Nigeria has advanced in sectors like education and healthcare in terms of social and human development. The government has put policies in place to increase access to healthcare and education services.

However, the government must periodically review and rejig these policies to reflect the time and season we live in. The population of the nation has also increased significantly, and efforts must be made to take advantage of the demographic dividend through funding young entrepreneurship and empowerment programmes.

But Nigeria still struggles with severe poverty, particularly in the countryside. There are still high discrepancies between urban and rural communities in terms of access to high-quality healthcare and education. Inadequate infrastructure, child marriage, and gender inequality are all issues the nation must contend with urgently.

Infrastructural development has seen both successes and setbacks, particularly in the areas of transportation and energy. To improve internal connectivity and increase trade, investments are currently been made in the country’s road and rail networks. However, these initiatives frequently experience delays and expense overruns.

The growth of the economy continues to be significantly impeded by the power industry. To satisfy the demands of its expanding businesses and people, Nigeria’s power generation capacity is grossly insufficient. Power outages are a prevalent problem that hamper corporate operations and lower citizen quality of life.

Nigeria’s 63-year journey since becoming an independent nation has been characterized by both advancement and difficulty. The nation has the capacity to reach greater heights and has demonstrated resiliency in the face of hardship. Nigeria must, however, deal with the ongoing problems that hinder its development if it is to achieve holistic development in all facets of its national life.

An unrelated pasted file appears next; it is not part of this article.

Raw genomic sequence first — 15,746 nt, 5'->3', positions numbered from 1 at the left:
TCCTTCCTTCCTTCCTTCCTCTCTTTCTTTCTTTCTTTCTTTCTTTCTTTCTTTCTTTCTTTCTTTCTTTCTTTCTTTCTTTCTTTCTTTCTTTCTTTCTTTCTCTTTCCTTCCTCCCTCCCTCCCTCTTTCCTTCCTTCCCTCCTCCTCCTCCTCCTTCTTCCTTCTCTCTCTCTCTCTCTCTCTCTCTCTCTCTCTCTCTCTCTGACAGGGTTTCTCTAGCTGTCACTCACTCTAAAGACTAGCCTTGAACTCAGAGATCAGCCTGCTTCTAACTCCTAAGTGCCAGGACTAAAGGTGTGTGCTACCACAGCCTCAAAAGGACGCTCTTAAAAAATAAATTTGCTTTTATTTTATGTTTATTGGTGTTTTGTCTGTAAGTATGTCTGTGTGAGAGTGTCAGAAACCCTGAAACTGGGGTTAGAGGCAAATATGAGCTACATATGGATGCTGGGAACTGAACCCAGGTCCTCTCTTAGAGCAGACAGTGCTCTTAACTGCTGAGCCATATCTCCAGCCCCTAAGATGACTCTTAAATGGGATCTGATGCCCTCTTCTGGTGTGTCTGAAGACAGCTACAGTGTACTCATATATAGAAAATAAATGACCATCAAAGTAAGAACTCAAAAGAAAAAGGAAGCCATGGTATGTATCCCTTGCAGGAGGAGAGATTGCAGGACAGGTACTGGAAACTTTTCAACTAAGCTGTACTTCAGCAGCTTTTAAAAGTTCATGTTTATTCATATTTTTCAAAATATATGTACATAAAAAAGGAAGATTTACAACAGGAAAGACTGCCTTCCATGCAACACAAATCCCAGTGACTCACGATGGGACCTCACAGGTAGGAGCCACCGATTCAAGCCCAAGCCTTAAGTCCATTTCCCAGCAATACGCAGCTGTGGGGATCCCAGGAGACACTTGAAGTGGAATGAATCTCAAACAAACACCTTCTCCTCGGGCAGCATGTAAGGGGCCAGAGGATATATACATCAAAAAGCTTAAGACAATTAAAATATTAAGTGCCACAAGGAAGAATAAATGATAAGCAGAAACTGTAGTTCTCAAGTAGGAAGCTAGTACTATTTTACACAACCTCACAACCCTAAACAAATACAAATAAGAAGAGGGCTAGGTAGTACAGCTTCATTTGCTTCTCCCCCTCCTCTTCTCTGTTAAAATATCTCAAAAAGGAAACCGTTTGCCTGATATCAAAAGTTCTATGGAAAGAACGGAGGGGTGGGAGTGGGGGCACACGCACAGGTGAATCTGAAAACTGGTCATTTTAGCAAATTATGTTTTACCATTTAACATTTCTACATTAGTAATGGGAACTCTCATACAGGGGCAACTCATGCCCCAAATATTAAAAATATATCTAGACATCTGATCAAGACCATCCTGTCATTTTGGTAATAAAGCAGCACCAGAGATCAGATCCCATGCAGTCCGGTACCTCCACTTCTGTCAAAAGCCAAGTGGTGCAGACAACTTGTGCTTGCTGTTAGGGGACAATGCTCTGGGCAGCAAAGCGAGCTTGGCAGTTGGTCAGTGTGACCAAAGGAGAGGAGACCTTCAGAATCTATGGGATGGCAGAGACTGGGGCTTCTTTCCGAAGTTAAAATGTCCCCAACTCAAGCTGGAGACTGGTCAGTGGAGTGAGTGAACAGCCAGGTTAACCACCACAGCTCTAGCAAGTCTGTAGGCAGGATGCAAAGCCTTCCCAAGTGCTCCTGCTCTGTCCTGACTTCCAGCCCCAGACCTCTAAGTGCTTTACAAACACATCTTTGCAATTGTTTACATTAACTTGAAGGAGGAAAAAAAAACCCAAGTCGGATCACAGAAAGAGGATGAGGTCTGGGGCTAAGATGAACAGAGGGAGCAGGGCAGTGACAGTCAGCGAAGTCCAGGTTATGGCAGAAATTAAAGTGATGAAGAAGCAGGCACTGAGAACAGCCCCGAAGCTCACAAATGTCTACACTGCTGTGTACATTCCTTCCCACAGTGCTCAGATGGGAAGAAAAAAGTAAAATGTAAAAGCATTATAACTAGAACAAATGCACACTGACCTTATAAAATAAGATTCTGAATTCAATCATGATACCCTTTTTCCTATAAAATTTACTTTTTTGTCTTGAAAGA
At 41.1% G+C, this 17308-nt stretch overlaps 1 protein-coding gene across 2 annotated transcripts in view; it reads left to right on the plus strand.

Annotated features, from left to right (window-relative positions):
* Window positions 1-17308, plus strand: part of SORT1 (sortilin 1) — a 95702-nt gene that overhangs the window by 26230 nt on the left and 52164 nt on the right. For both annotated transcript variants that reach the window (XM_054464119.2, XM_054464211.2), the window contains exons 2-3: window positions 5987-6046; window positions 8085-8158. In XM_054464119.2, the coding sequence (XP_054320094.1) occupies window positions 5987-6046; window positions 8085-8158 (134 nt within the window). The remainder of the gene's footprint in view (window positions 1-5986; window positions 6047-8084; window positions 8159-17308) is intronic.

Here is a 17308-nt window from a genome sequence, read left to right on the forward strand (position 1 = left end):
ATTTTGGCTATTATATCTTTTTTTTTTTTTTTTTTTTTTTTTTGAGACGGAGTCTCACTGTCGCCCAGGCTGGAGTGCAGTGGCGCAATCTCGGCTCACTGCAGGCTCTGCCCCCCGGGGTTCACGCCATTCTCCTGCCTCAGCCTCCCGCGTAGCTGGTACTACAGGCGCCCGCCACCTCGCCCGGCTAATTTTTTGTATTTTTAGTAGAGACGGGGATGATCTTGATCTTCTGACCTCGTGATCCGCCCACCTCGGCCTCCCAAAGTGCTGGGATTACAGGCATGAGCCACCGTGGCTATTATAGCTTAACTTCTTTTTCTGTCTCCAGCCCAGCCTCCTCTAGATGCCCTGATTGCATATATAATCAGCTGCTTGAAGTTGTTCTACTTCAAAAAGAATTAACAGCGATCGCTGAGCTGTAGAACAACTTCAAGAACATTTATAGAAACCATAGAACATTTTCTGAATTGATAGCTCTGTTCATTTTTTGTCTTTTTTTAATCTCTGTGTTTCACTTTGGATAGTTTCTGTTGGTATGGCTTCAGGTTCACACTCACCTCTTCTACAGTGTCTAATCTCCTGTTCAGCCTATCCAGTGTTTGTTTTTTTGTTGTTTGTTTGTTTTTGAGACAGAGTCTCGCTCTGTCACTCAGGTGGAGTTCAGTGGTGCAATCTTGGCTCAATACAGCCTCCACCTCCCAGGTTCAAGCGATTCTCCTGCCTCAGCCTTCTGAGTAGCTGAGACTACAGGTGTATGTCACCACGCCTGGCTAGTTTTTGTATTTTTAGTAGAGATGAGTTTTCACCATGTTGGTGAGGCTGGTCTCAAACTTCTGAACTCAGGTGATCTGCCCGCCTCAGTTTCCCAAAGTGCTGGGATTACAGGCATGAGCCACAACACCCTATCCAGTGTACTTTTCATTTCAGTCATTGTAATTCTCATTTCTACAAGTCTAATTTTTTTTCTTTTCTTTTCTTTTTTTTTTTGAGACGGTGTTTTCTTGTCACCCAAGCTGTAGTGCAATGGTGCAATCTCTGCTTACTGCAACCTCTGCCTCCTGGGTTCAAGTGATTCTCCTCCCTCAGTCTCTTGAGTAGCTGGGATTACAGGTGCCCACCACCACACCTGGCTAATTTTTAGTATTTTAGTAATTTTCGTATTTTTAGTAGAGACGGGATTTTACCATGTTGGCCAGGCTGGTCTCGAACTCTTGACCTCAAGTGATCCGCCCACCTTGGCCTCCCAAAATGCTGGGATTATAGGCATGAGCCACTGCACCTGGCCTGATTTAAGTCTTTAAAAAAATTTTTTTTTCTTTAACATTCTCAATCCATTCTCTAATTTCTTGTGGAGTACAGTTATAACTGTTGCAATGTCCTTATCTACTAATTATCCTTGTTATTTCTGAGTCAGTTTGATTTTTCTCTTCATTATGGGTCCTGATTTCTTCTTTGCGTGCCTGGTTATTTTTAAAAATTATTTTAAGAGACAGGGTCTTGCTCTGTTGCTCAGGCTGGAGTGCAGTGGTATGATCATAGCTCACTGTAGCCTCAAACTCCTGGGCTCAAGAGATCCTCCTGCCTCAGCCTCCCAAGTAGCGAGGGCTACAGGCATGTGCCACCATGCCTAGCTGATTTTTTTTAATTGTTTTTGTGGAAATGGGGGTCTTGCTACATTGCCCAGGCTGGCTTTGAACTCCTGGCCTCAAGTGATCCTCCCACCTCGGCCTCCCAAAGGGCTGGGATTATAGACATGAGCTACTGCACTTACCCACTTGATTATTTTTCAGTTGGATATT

The government must stimulate the economy for growth by diversifying it, sustain the fight against corruption, improve security, and invest in social and human development for the greater good of all. To promote economic progress and enhance the standard of living for all Nigerians, infrastructural development, particularly in the power sector, must also be given top priority.

Nigeria’s 63rd Independence Day serves as a reminder that the country’s road toward development is ongoing and calls for cooperation, efficient governance, and a dedication to progress.

At 63, has Nigeria made any progress? The answer is yes, but there is still a lot more to be done for us to actualize the dreams of our founding fathers when they fought and gained independence on October 1st 1960.

It is therefore safe to say Nigeria as a project is still a work in progress that requires the conscientious efforts of all to make this dream come through in our lifetime.


John Kokome

A Communication Strategist and Public Affairs Analyst writes from Lagos